36 people on Thursday!

As i looked around the room for one final head count i was filled with a sense of wonder as i realised the total had reached a record breaking 36 people. Not only had we managed to squeeze that amount of people into a two bedroom apartment but we had also managed to feed all of them from the dumpster. As the food we had spent all day preparing quickly disappeared and the satisfied smile of those who have been well fed crossed everyone's mouths i thought how incredible it is to live here and be around so many good people.

Dank u Casa

Dear Casa,

bumping into you was like diving my head into the wizard's ball. I have seen an underworld teeming with life that I had no idea could exist. But soon I had to breathe in again, and everything faded out in the edge between dream and reality. Hugs, voices and smell of home-baked bread. Was it really real?

I have given too little of myself and taken too little of yourself. It does not end here, my dear, bewitching Casa.


When I arrived

When I arrived

everybody was out dumpsterdiving for the open dinner, Robino was standing in the kitchen making bread.

Sunshine flooded the kitchen, there was the smell of the bread-mixture, nice music, all peaceful, and everything was


Robbing the Casa

It was a beautiful, typical Dutch day: sunny, then clouds and rain, and back to sunny again. And, we were enjoying it at the one-and-only and most gezellig Amsterdam party of the year: de Roots-festival. Great food, wonderful people, and four stages in Oosterpark, with a large variety of bands from here and everywhere: flamenco, rap, reggae, ska, and anything else that comes with roots.

While the last band played we danced wildly, as if a storm was brewing, threatening to destroy our party. Let's enjoy this through the very end. And... so it went.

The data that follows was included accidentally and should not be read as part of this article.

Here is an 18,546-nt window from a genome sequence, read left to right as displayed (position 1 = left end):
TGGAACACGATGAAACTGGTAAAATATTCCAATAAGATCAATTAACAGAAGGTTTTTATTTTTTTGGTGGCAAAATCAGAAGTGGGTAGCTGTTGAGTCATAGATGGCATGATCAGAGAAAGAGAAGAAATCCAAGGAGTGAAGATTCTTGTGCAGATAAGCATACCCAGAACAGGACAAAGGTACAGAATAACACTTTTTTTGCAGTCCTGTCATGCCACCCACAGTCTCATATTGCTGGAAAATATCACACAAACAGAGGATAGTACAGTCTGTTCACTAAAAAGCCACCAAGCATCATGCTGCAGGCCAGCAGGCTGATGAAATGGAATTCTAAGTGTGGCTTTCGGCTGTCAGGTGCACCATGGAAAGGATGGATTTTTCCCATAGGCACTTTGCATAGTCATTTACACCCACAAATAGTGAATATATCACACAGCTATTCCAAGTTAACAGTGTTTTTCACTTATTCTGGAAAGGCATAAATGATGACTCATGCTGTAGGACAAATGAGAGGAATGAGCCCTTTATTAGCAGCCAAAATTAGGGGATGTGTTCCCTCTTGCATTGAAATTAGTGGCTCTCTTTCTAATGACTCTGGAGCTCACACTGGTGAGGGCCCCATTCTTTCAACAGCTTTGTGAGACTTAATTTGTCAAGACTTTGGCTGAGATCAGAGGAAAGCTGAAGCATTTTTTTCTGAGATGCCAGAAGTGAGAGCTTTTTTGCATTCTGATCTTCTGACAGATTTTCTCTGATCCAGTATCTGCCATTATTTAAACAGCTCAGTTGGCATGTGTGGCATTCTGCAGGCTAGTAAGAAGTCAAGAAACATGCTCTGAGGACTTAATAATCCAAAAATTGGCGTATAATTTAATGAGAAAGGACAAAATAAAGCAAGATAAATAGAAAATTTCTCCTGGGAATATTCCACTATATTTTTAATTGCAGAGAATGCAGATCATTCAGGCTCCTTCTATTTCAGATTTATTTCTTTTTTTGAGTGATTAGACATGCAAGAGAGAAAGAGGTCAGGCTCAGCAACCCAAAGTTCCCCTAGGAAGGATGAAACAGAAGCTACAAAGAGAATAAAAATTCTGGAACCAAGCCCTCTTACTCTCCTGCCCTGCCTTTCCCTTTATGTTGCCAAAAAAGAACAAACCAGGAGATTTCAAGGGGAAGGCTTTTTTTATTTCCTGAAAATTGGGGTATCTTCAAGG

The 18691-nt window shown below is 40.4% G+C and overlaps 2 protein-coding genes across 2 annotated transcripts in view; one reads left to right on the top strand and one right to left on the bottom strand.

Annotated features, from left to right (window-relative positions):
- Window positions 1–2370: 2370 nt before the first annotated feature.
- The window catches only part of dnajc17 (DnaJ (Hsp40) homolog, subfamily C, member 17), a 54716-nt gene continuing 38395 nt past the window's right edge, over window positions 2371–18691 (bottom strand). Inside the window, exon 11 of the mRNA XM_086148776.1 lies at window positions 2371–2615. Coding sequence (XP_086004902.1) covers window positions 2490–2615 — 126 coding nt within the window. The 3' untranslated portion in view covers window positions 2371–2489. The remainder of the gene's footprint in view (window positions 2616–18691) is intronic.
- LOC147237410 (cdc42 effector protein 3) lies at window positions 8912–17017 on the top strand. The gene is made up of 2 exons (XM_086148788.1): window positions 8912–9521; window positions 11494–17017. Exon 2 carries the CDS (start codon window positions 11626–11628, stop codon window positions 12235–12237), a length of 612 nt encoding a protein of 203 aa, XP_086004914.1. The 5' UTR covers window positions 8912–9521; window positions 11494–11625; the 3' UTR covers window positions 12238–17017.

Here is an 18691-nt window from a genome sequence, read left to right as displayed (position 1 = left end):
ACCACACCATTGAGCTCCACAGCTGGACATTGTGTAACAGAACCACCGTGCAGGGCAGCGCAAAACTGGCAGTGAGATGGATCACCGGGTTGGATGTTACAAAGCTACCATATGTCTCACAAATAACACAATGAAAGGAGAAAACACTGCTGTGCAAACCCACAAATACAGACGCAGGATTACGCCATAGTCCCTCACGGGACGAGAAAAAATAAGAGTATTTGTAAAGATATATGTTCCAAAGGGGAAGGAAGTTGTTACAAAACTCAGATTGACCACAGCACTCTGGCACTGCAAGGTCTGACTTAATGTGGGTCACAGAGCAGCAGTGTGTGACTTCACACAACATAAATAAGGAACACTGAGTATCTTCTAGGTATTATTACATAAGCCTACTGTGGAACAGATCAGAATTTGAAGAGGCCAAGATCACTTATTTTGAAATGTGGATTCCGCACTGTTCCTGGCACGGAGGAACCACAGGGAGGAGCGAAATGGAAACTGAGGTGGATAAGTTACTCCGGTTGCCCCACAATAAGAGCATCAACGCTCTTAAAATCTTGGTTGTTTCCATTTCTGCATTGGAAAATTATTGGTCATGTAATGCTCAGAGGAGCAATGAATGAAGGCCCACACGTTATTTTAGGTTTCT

I miss everyone already

On the train I wrote a letter home to friends and family describing my time at the casa. I've pasted it here for everyone's enjoyment (minus the part where I talked about how much I secretly hated everybody).

Wow, so, where to begin...

Thank you!

We would love to thank you all for letting us film la casa, the open dinner and all of you who participated in it last week Thursday!
For those who were wondering why there was a camera running but left without a clue: we are making films about alternative ways of traveling via online hospitality communities around the world. Kicking the Amsterdam episode off by visiting Casa Robino.
We could not have wished for a more warm and welcome start.
Thank you Robin and all others in the casa!

Coitus interruptus

They thaught us how to make bread, and just when we were ready to do our own pasta madre tripping performance live with an audience, they had to leave again, just before the real fun was starting. "Coitus interruptus" they called it.

We were at Damoclash, an Amsterdam based free culture festival (with pizza's for 7 euro) and we were about to give away 15 kilo of bread, but who was gonna make all that bread?

Meeting people, sharing stories

Over the last two weeks I ended up meeting people with fairly different backgrounds.
"Louis" from Kurdistan, living in the parallel universe just next wall from casa, hosted our family last Thursday. To celebrate the event, we ate wine leaves stuffed with rice and meat, almost breaking the guideline number one of the casa (no death animals). I say almost because the few food left has been saved over the balcony and eaten there the next day.

the third side of a coin

"My first day at "Casa Robino," I asked where the bathroom was. Simple question, I thought; it should have a simple answer. "Just open all the doors - you'll find it," was the simple reply", is how Charlie the First Brigham the Fourth, aka Caveman, starts his latest entry on his website. What Caveman writes is what comes closest to any description of what actually takes places in this casa, and is a must read for all who is coming here for the first time. Enjoy, here it is. "No hand-holding, no directing; power and responsibility are refreshingly balanced in the Casa."

And for those who want more of Caveman, here goes a nice video:

from little things, big things grow

The casa was my only reason to come to Amsterdam and had a lot to do with why I stayed. For the most part, I was unaware of the fact that I was living in Holland (except for the weather, which kept me grounded). In fact, I was not living in the Netherlands at all; I was living in the casa, whether inside or outside of it. In casa, I could dare to be myself and witness the reflection in others. In casa, I grew a family. In casa, I could travel by means of standing still. Stand still senza stand-by: motionless change, seamless nomadism, boundless voyage.